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This study presents a comprehensive investigation of entropy generation during natural convection in a porous medium with Casson fluid. The governing equations, including the momentum, energy, and entropy balance equations, are solved numerically using finite element method. Through the analysis, various parameters affecting entropy generation are investigated, such as the Casson fluid parameter, Radiation, Prandtl number, and Rayleigh number. The results indicate that the Casson fluid parameter significantly influences the flow and heat transfer characteristics, while the Darcy number and Rayleigh number control the intensity of natural convection. Moreover, the Prandtl number determines the relative significance of heat transfer compared to viscous effects.

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Submitted:

27 July 2023

Posted:

28 July 2023

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This version is not peer-reviewed

Submitted:

27 July 2023

Posted:

28 July 2023

You are already at the latest version

Alerts

This study presents a comprehensive investigation of entropy generation during natural convection in a porous medium with Casson fluid. The governing equations, including the momentum, energy, and entropy balance equations, are solved numerically using finite element method. Through the analysis, various parameters affecting entropy generation are investigated, such as the Casson fluid parameter, Radiation, Prandtl number, and Rayleigh number. The results indicate that the Casson fluid parameter significantly influences the flow and heat transfer characteristics, while the Darcy number and Rayleigh number control the intensity of natural convection. Moreover, the Prandtl number determines the relative significance of heat transfer compared to viscous effects.

Keywords:

Subject: Engineering - Mechanical Engineering

Natural convection in a porous medium with non-Newtonian Casson fluid has gained significant attention due to its application in various industrial and environmental processes. The study of entropy generation in such systems plays a crucial role in understanding the irreversibilities and inefficiencies inherent in the heat transfer process [1,2]. In this context, the Finite Element Method (FEM) emerges as a powerful numerical tool for conducting detailed analyses. This study performs the entropy generation analysis of natural convection in a porous medium with Casson fluid and highlights the importance of employing FEM as a computational technique for studying the intricate interplay of fluid dynamics and heat transfer in complex systems. By investigating entropy generation, researchers gain valuable insights into optimizing energy transfer and enhancing the overall efficiency of natural convection processes with profound implications for a wide range of engineering and environmental applications.

Casson fluid are shear thinning fluid which return to their original form when applied shear stress is release. These type of fluids are been categorize as viscoelastic. The rheological model has been successfully applied to various fields, including food processing, pharmaceuticals, cosmetics, and oil drilling, so as to understand and predict the flow behavior of non-Newtonian materials. However, its utilization in the context of natural convection and entropy generation within the Darcy-Forchheimer model remains relatively unexplored. Pop et al. [3] in a pioneering study, investigated the heat transfer systems of Casson fluid inside a square enclosure subjected to temperature differences. The results provided insights into the convective heat transfer characteristics and can be utilized to optimize systems involving Casson fluids subjected to thermal radiation and viscous dissipation effects. Hamid et al. [4] investigated the fluid flow phenomena inside a trapezoidal enclosure containing a Casson fluid. Furthermore, Aneja et al. [5] examined Casson fluid in a buoyancy induced convective phenomena inside a porous hollow that is partially heated. The findings have implications for various engineering applications and non-Newtonian fluids such as energy systems, environmental engineering, and materials processing. Aghighi et al. [6] investigated double-diffusive natural convection, which involves the simultaneous transport of heat and mass within a fluid due to density differences. The findings of the study revealed the impact of double diffusion and Casson fluid behavior on the flow and temperature distributions within the enclosure. Shah et al. [7] analysed the behavior of Casson fluids in a curved corrugated cavity and the influence of convective heat and mass transport.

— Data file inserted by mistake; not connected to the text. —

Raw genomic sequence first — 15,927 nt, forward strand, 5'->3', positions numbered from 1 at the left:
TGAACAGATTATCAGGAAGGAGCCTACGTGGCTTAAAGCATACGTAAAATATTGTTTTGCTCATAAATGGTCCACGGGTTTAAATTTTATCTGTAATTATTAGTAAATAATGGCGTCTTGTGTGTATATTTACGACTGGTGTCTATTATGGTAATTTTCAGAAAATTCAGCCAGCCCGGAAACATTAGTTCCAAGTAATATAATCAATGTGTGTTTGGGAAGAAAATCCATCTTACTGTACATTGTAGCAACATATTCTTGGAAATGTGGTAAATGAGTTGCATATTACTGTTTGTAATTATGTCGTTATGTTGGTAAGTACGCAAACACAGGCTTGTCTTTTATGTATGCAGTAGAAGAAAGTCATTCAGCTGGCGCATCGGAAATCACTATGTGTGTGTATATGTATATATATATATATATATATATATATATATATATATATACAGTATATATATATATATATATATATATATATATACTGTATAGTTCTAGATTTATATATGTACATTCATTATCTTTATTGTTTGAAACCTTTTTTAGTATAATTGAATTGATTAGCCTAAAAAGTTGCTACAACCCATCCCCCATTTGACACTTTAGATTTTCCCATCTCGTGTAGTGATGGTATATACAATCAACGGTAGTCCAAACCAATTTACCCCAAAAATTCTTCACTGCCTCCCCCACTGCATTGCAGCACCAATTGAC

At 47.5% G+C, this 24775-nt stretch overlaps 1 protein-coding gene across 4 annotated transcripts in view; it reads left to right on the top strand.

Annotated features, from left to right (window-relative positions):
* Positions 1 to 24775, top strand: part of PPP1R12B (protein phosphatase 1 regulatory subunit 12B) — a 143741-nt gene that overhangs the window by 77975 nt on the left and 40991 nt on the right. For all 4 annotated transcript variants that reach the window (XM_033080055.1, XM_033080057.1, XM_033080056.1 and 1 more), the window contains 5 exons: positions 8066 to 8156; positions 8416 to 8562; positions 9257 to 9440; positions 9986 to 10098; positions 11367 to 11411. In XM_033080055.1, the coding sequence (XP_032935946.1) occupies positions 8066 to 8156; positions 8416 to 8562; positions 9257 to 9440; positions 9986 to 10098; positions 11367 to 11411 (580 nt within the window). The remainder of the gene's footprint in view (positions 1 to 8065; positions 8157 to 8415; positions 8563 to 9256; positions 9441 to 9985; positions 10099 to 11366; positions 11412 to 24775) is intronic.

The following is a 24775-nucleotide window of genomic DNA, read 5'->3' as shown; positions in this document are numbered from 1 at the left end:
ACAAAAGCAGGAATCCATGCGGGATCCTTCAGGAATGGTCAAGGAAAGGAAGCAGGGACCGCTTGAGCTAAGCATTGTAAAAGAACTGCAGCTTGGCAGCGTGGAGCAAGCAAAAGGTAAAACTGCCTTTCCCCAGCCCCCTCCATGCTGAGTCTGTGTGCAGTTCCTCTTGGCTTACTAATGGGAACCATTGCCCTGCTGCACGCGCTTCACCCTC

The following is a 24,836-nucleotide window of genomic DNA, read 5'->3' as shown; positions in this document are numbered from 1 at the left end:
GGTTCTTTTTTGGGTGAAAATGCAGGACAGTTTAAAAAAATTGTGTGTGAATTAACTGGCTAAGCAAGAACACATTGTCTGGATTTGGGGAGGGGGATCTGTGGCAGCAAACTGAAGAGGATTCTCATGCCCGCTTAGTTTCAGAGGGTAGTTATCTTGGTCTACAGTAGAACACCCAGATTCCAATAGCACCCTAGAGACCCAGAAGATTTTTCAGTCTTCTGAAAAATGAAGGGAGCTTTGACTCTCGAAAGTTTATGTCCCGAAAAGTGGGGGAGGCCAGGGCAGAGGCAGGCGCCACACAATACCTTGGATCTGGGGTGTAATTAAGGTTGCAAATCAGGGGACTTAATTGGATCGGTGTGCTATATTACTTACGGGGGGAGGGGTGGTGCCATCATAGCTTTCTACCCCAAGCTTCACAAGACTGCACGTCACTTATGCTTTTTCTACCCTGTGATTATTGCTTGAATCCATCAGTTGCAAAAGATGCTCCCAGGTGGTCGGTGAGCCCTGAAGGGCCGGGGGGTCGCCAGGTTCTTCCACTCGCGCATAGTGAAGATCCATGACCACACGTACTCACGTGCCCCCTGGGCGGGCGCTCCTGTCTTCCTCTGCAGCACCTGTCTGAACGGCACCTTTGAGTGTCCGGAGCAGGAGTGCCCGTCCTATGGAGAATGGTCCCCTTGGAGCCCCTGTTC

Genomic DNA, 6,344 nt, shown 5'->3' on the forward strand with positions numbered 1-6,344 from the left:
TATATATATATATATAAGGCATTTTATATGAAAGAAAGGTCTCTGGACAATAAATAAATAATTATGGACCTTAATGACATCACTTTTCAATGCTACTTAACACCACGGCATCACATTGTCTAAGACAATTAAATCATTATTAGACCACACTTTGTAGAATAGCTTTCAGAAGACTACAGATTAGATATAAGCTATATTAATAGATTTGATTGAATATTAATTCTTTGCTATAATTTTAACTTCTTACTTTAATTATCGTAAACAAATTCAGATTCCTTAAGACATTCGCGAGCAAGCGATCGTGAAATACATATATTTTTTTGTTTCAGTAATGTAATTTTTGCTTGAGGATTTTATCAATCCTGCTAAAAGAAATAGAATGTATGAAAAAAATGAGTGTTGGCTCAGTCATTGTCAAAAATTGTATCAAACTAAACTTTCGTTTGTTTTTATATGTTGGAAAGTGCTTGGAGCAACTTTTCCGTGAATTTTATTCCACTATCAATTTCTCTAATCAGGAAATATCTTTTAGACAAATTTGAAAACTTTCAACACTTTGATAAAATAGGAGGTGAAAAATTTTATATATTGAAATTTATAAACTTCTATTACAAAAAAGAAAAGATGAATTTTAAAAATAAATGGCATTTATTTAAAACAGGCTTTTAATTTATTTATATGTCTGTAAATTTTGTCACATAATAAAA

Entropy generation can be found in all heat transfer process due to its irreversibility natural process as stated on the second law of thermodynamics. It is the qualitative representation of lost of energy in most systems. Entropy quantifies the rate at which the useful energy in a system degrades into less useful forms, such as thermal energy dissipation. By analyzing entropy generation, valuable insights can be gained regarding the performance and efficiency of convective heat transfer systems. Additionally, the study of entropy generation in natural convection provides valuable insights into the irreversibility’s and energy losses associated with convective heat transfer processes. Gireesha et al. [8] focused on the analysis of entropy generation and heat transmission in the flow of Casson fluids within an inclined porous microchannel, considering the effects of viscous and Joule heating. Kotha et al. [9] investigated the behavior of a Casson fluid on a convectively heated surface and analyze the entropy generation characteristics. They consider the influence of viscous dissipation, which arises due to the internal friction of the fluid and leads to the conversion of mechanical energy into heat. Consequently, Sohail et al. [10] examined the behavior of a Casson fluid and analyze the entropy generation characteristics. The behavior of Casson fluids in an enclosure and analysis of convection and thermal radiation characteristics was also studied by Alzahrani et al. [11]. The authors considered the generation of entropy, which quantifies the irreversibility and dissipation of energy within the system. Hossain et al. [12] focused on Casson fluids in a staggered cavity and entropy generation on double diffusive free convection. They consider magnetic effect, which can alter the transfer of heat movements, and the generation of entropy, which represents the irreversible energy loss and dissipation within the system.